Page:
Palmer History, Family Crest & Coats of Arms

Palmer is one of the names that was brought to England in the wave of migration following the Norman Conquest of 1066. It is a name for a person who worked as a palmer. The surname Palmer was originally derived from the Old French word palmer, which was taken from the Latin word palmifer meaning palm bearer. In this case the original bearer of the surname was a pilgrim who carried palm branches back from the Holy Land. In early history the name Palmer represented a missionary. [1]

Early Origins of the Palmer family

The surname Palmer was first found in "the east of England, especially in Norfolk, Cambridgeshire, and Kent." [2] The Hundredorum Rolls of 1273 include the following: Alice le Palmere in Cambridgeshire; Ralph le Palmere in Yorkshire; and Robert le Palmere in Lincolnshire. Richard le Palmere was listed in Somerset during the reign of Edward III and the Yorkshire Poll Tax Rolls of 1379 list Ricardus Palmer as a mason. [3]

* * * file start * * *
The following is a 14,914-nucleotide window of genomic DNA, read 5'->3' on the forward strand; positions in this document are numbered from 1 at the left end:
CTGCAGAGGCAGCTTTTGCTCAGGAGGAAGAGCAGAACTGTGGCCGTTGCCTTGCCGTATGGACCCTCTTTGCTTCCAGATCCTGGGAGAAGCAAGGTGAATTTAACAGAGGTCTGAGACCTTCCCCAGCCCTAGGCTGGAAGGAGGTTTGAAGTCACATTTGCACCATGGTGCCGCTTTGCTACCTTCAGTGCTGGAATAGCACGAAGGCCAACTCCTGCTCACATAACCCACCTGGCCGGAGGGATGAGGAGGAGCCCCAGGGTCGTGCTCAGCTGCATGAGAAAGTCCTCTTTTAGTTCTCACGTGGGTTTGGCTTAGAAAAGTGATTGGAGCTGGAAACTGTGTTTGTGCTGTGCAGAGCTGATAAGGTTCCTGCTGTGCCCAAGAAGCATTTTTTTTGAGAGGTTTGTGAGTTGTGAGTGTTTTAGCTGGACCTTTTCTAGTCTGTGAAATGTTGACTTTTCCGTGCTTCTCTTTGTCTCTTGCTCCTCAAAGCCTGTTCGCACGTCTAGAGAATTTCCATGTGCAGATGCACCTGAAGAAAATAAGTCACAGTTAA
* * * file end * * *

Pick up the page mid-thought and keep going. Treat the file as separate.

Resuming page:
Ladbroke Hall in Ladbroke, near Stratford upon Avon, Warwickshire was the home of the Palmer family since 1633 when it was purchased by William Palmer. "The church [of Ladbroke] is a handsome structure in the later English style, with a square embattled tower surmounted by a lofty and elegant spire, and contains several monuments, chiefly to the Palmer family." [4]

Due to the nature of the surname, it was not surprising to find entries in early Scotland too. Hugh Palmer witnessed resignation of the lands of Ingilbristoun in 1204, and in 1253 Ricardus Palmerus de Kingore attested a memorandum of the ornaments of the chapel of Dundemor. Alexander Palmer witnessed a sale of land in Glasgow, c. 1280-1290, Elye Palmere held a land in Waldeuegate, Berwick, in 1307 and Hugh Palmere was "messager" of the earl of Douglas in 1397. [5]

Early History of the Palmer family